For nearly three years, residents in the Siesta Key community of Siesta Isles have known that the county could send a massive amount of storm runoff into the canal that divides their neighborhood.
The runoff was going to be redirected into Siesta Isles to keep the stormwater off Siesta Key Beach.
The beach had been shut down three times since 2004 due to high levels of bacteria in the water from that runoff.
Currently, a retention pond at the south end of the public beach collects storm runoff in a 60-acre area, which includes portions of Beach Road and the public beach parking lot.
When that pond overflows, a drainage ditch carries the untreated water across the beach and into the Gulf. That untreated water is what caused the beach closures in the past.
Wanting to avoid further disruptions to one of the county’s main tourist attractions, county officials received state permission in 2008 to pipe that water into the canal in Siesta Isles.
Ruth Ritenour and her husband, Ray, have lived in Siesta Isles for 47 years. Her home at Cape Leyte Drive and Azure Way is on the canal, where the beach water would discharge.
“We felt it would hurt the water quality,” Ritenour said. “We were afraid with more (water) volume in the canal, our 50-year-old seawall might be undermined.”
The Siesta Isles neighborhood began fighting the county plan, but Ritenour sought more ammunition. She joined the Siesta Key Association to get that organization involved as well.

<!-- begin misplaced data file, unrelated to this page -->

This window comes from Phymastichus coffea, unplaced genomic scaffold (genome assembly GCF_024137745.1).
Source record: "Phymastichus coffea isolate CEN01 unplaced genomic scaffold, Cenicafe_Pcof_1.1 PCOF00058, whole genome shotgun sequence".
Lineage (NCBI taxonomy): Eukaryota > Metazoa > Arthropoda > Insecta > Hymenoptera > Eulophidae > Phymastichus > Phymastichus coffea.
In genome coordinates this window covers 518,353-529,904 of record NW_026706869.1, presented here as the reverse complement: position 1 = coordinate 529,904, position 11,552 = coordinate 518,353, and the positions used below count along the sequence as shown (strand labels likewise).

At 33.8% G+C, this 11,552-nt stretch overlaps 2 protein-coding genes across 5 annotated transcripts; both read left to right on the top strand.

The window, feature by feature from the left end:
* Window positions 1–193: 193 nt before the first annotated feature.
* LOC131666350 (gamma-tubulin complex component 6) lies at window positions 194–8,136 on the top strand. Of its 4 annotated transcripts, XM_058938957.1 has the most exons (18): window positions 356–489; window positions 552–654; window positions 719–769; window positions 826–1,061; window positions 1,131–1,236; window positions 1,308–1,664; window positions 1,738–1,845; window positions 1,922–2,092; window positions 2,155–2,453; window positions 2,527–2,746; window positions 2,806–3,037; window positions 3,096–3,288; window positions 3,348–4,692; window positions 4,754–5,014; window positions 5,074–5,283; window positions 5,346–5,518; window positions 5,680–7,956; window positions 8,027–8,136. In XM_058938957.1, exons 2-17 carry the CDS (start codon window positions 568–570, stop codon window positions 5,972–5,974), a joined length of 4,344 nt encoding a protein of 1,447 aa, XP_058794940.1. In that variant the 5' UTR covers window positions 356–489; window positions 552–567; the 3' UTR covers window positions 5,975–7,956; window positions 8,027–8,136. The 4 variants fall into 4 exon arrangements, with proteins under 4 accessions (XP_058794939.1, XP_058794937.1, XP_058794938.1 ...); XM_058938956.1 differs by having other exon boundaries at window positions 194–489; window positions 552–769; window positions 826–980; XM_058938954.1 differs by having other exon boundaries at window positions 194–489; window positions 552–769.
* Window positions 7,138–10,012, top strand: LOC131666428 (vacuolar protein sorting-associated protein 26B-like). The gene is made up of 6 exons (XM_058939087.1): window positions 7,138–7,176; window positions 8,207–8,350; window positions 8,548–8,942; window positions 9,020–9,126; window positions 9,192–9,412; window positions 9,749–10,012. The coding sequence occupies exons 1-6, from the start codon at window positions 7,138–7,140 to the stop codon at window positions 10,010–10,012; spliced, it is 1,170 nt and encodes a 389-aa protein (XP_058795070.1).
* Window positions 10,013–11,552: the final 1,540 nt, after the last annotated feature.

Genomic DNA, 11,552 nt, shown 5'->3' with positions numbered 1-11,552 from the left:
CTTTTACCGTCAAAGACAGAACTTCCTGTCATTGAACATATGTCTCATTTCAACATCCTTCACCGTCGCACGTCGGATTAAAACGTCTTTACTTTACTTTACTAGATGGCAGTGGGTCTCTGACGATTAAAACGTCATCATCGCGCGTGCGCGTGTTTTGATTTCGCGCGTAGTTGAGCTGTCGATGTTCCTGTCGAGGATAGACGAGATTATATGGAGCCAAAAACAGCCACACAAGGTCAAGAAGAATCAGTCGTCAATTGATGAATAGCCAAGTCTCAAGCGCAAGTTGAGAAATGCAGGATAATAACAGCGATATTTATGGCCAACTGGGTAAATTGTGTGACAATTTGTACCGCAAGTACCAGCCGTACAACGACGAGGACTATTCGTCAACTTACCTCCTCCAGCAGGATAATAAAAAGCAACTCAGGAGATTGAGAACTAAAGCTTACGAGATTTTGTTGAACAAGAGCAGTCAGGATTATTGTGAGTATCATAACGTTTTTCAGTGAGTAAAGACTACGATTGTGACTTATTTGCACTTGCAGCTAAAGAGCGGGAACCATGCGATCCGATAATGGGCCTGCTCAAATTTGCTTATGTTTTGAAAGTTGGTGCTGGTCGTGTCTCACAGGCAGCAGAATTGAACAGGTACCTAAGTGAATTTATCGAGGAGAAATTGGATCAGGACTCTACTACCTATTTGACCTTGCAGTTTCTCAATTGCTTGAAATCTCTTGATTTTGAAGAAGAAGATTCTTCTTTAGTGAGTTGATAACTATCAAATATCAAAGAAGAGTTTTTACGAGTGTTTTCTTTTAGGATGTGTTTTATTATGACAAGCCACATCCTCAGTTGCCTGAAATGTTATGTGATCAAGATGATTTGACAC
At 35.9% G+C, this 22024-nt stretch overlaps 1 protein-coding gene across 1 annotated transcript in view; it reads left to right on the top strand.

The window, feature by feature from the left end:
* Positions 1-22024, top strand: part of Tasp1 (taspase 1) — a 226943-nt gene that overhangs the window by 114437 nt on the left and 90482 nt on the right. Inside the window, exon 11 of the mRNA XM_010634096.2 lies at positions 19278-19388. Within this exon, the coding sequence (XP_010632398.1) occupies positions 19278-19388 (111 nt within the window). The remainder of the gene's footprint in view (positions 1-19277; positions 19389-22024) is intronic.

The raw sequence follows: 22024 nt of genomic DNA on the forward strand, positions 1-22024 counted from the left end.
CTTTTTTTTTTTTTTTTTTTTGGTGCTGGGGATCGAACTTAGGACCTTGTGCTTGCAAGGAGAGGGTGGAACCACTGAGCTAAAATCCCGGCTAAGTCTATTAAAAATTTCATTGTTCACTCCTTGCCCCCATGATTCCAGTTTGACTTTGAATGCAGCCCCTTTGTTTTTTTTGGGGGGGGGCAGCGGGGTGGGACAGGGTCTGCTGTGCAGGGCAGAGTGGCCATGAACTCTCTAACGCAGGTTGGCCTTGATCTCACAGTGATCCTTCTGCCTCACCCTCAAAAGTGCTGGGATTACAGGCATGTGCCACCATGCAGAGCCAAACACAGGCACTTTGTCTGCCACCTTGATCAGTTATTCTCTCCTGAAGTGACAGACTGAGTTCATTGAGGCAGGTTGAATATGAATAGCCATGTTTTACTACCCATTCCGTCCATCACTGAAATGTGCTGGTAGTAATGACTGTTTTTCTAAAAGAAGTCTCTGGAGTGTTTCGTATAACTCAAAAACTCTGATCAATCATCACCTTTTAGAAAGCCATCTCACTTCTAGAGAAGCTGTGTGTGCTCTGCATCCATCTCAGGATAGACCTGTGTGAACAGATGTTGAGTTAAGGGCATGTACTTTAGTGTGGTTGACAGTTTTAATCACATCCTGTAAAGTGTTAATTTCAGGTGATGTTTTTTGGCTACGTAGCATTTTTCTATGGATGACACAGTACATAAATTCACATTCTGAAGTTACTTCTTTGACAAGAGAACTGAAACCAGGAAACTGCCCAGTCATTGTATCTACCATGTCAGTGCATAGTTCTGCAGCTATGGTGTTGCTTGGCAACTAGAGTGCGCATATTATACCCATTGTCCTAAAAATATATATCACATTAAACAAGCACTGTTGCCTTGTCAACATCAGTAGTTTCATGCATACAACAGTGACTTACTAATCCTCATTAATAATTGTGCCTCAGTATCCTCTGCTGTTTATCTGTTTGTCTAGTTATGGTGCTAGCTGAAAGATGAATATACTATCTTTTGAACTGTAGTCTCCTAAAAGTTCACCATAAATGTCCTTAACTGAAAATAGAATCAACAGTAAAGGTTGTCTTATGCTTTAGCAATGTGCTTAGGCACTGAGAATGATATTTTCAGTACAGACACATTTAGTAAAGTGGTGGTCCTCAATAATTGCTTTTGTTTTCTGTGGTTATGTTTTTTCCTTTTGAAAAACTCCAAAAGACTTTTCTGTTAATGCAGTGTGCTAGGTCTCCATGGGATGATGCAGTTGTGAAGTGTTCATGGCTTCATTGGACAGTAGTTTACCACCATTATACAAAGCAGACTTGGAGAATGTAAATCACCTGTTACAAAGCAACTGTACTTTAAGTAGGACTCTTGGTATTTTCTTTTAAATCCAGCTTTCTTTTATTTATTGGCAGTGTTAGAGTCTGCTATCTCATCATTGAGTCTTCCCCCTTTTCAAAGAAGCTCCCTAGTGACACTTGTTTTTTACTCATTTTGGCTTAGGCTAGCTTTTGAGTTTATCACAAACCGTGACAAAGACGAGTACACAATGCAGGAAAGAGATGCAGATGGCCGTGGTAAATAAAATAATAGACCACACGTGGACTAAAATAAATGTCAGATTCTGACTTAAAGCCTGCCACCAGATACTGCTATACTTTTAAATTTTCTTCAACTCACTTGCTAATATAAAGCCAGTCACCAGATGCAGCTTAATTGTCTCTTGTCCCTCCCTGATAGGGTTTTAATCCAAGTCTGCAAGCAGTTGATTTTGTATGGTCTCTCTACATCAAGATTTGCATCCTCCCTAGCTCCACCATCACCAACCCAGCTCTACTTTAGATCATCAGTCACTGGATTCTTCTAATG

The SKA was on board.
“We were concerned the county was just shifting the problem from the beach to a neighborhood,” said Lourdes Ramirez, SKA president.
The SKA pushed for a different alternative. The county came up with a proposal to treat the runoff to kill any bacteria and then pipe it under the beach and discharge it 2,000 feet into the Gulf.
The County Commission will hold a public hearing within the next few months on that plan. If approved, the state would also have to sign off before the pipe can be placed.
There is not much difference in price for the project options. An initial estimate put the cost to pipe the water into Siesta Isles at $1.3 million; it would cost $1.5 million to send it into the Gulf.
The county, though, is currently working on a revised estimate.
According to Ramirez, a possible difference of $200,000 shouldn’t dissuade the county because of the tax dollars Siesta Key brings to the county.
“We pay 10% of all the county’s property taxes, but only have 4% of the population,” she said.
From Ritenour’s perspective, it could be much more costly for the county to pump the water into her community.
“If all the canal-front property is ruined, it will lower the property values and lower the tax revenue the county collects,” she said.
Siesta Key Beach has been shut down three times due to high levels of bacteria: April 2004, September 2007 and July 2008.
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